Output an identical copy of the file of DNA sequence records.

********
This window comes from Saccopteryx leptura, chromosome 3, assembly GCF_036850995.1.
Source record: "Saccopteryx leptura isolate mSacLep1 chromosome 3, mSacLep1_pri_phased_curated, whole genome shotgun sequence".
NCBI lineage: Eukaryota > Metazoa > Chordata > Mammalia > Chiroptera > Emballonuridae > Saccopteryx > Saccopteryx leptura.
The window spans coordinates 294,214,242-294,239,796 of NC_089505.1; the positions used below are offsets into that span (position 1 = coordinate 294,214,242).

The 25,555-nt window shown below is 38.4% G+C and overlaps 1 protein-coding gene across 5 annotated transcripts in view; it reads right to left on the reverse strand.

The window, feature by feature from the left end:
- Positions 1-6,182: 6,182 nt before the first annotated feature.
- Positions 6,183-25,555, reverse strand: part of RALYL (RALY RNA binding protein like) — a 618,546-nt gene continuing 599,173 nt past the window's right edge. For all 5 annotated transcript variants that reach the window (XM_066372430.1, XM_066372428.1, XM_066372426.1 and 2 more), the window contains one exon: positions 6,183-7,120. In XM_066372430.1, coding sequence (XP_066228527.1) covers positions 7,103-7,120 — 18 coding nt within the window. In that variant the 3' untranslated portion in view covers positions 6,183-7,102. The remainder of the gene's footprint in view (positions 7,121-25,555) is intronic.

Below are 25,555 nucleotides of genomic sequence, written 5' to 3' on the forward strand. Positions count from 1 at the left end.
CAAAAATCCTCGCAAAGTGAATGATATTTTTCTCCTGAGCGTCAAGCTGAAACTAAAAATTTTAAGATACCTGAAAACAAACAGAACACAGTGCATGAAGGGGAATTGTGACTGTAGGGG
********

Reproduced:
This window comes from Saccopteryx leptura, chromosome 3, assembly GCF_036850995.1.
Source record: "Saccopteryx leptura isolate mSacLep1 chromosome 3, mSacLep1_pri_phased_curated, whole genome shotgun sequence".
NCBI lineage: Eukaryota > Metazoa > Chordata > Mammalia > Chiroptera > Emballonuridae > Saccopteryx > Saccopteryx leptura.
The window spans coordinates 294,214,242-294,239,796 of NC_089505.1; the positions used below are offsets into that span (position 1 = coordinate 294,214,242).

The 25,555-nt window shown below is 38.4% G+C and overlaps 1 protein-coding gene across 5 annotated transcripts in view; it reads right to left on the reverse strand.

The window, feature by feature from the left end:
- Positions 1-6,182: 6,182 nt before the first annotated feature.
- Positions 6,183-25,555, reverse strand: part of RALYL (RALY RNA binding protein like) — a 618,546-nt gene continuing 599,173 nt past the window's right edge. For all 5 annotated transcript variants that reach the window (XM_066372430.1, XM_066372428.1, XM_066372426.1 and 2 more), the window contains one exon: positions 6,183-7,120. In XM_066372430.1, coding sequence (XP_066228527.1) covers positions 7,103-7,120 — 18 coding nt within the window. In that variant the 3' untranslated portion in view covers positions 6,183-7,102. The remainder of the gene's footprint in view (positions 7,121-25,555) is intronic.

Below are 25,555 nucleotides of genomic sequence, written 5' to 3' on the forward strand. Positions count from 1 at the left end.
CAAAAATCCTCGCAAAGTGAATGATATTTTTCTCCTGAGCGTCAAGCTGAAACTAAAAATTTTAAGATACCTGAAAACAAACAGAACACAGTGCATGAAGGGGAATTGTGACTGTAGGGG